Water pollution with plastics leads to health hazards worldwide. Macroscopic plastic parts weather in the environment to form micro- and nanoparticles (MNPs), which enter our food chain via plants and animals. The continuous monitoring of the extent of these hazards requires standardized reproducible, artefact-free and ideally automated high-resolution microscopic and spectroscopic methods (Figure a, b). This includes appropriate sample preparation. At Fraunhofer IKTS, these methods are established multimodally and across scales. IKTS has successfully validated its methodology in an international round robin study with 22 laboratories led by the Southern California Water Research Project (SCCWRP) . An important factor for this study was the automated evaluation of the plastic MNPs, e.g. in electron microscopic images based on the training of a U-Net for automated particle detection [2,3] (Figure c). Whether these are plastic MNPs or other types of particles (inorganic, organic) must be determined through additional molecular fingerprinting, e.g. by Raman spectroscopy or infrared spectroscopy (FTIR). Different types of polymers (e.g. PE, PS, PA, PVC, PET and others) can be differentiated in this way as well. Using nanoGPS technology , high-resolution microscopy (Figure b1) and spectrometry (Figure b2) can be performed on identical particles with a lateral resolution of ~10 μm (FTIR) or ~1 μm (Raman). The analytical workflow established at Fraunhofer IKTS includes a regulation for water filtration in laminar flow boxes with sieves with mesh sizes from macro to nano scales. This is followed by light microscopy for rapid imaging of entire filters and automated counting and classification of particles up to ~1 μm in size, as well as data correlation with sub-1 μm resolution. Spectral matching with standardized reference libraries (commercial/open source) enables reliable mapping of measured particles.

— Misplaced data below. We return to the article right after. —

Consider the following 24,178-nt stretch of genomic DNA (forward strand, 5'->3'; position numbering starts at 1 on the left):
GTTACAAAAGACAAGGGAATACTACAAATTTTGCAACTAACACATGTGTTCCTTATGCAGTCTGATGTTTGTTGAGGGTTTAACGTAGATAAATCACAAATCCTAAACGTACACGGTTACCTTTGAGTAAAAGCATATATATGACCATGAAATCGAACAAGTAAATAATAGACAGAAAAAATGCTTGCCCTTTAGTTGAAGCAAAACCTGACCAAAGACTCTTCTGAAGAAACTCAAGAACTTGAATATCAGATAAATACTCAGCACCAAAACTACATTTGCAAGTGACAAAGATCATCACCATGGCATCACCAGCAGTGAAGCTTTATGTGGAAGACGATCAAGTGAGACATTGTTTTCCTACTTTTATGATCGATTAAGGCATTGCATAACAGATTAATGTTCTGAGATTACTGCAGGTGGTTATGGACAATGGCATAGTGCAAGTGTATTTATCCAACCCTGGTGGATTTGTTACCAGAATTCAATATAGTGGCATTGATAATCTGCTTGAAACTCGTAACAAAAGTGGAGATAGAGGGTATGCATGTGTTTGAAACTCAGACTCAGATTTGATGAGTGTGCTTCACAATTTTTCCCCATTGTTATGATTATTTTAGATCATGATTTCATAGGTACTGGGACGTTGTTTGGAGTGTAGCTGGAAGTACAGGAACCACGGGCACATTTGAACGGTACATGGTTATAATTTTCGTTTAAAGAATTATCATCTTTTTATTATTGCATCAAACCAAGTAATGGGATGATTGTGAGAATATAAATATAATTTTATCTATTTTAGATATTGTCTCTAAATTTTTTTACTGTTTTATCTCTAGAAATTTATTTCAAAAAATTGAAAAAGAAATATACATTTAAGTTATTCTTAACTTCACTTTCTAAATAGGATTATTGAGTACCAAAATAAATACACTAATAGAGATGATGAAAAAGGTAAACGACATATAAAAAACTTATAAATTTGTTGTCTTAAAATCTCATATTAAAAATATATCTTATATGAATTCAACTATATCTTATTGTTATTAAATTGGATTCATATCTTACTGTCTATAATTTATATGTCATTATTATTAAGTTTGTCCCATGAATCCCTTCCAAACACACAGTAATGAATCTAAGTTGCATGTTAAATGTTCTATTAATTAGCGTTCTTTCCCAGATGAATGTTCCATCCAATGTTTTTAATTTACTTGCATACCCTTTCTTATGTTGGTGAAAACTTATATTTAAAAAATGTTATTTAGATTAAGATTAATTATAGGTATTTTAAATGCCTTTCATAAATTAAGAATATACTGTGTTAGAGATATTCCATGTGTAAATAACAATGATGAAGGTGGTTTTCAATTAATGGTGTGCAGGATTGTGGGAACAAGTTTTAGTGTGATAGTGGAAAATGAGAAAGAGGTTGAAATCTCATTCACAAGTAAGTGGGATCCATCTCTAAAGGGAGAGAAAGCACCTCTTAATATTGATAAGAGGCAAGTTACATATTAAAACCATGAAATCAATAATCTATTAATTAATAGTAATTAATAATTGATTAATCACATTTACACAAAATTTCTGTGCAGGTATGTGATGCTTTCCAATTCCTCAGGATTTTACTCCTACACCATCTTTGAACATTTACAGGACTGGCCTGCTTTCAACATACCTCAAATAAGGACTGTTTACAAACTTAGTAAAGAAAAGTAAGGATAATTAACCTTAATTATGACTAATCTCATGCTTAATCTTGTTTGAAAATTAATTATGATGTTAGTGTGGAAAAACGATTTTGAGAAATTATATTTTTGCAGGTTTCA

Recommendations for analyses
Using optical spectroscopy (infrared spectroscopy FTIR) and Raman spectroscopy (Figure b1), particles down to ~1 μm can be recorded automatically with measurement times of < 3 min per particle. Workflows for the analysis of plastic MNPs are also established in complex matrices such as tissues at Fraunhofer IKTS.
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